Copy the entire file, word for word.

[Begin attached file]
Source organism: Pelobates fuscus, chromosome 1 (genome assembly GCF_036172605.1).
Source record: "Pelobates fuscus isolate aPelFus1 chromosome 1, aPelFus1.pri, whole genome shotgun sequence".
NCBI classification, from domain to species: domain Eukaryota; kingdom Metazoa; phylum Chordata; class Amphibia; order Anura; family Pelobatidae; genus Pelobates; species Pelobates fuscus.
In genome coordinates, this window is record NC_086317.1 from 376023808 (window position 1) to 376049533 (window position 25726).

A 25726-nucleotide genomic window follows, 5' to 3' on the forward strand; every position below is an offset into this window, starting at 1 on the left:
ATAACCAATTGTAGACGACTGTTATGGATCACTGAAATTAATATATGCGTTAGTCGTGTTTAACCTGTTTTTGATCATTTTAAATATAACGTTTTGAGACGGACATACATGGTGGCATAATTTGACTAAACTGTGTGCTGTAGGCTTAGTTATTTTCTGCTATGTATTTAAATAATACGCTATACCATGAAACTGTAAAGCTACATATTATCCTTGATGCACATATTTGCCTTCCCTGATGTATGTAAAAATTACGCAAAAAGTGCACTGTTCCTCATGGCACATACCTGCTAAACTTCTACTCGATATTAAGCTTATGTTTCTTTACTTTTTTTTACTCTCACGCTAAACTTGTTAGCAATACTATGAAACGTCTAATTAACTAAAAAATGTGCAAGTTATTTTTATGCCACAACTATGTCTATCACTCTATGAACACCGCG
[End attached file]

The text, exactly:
Source organism: Pelobates fuscus, chromosome 1 (genome assembly GCF_036172605.1).
Source record: "Pelobates fuscus isolate aPelFus1 chromosome 1, aPelFus1.pri, whole genome shotgun sequence".
NCBI classification, from domain to species: domain Eukaryota; kingdom Metazoa; phylum Chordata; class Amphibia; order Anura; family Pelobatidae; genus Pelobates; species Pelobates fuscus.
In genome coordinates, this window is record NC_086317.1 from 376023808 (window position 1) to 376049533 (window position 25726).

A 25726-nucleotide genomic window follows, 5' to 3' on the forward strand; every position below is an offset into this window, starting at 1 on the left:
ATAACCAATTGTAGACGACTGTTATGGATCACTGAAATTAATATATGCGTTAGTCGTGTTTAACCTGTTTTTGATCATTTTAAATATAACGTTTTGAGACGGACATACATGGTGGCATAATTTGACTAAACTGTGTGCTGTAGGCTTAGTTATTTTCTGCTATGTATTTAAATAATACGCTATACCATGAAACTGTAAAGCTACATATTATCCTTGATGCACATATTTGCCTTCCCTGATGTATGTAAAAATTACGCAAAAAGTGCACTGTTCCTCATGGCACATACCTGCTAAACTTCTACTCGATATTAAGCTTATGTTTCTTTACTTTTTTTTACTCTCACGCTAAACTTGTTAGCAATACTATGAAACGTCTAATTAACTAAAAAATGTGCAAGTTATTTTTATGCCACAACTATGTCTATCACTCTATGAACACCGCG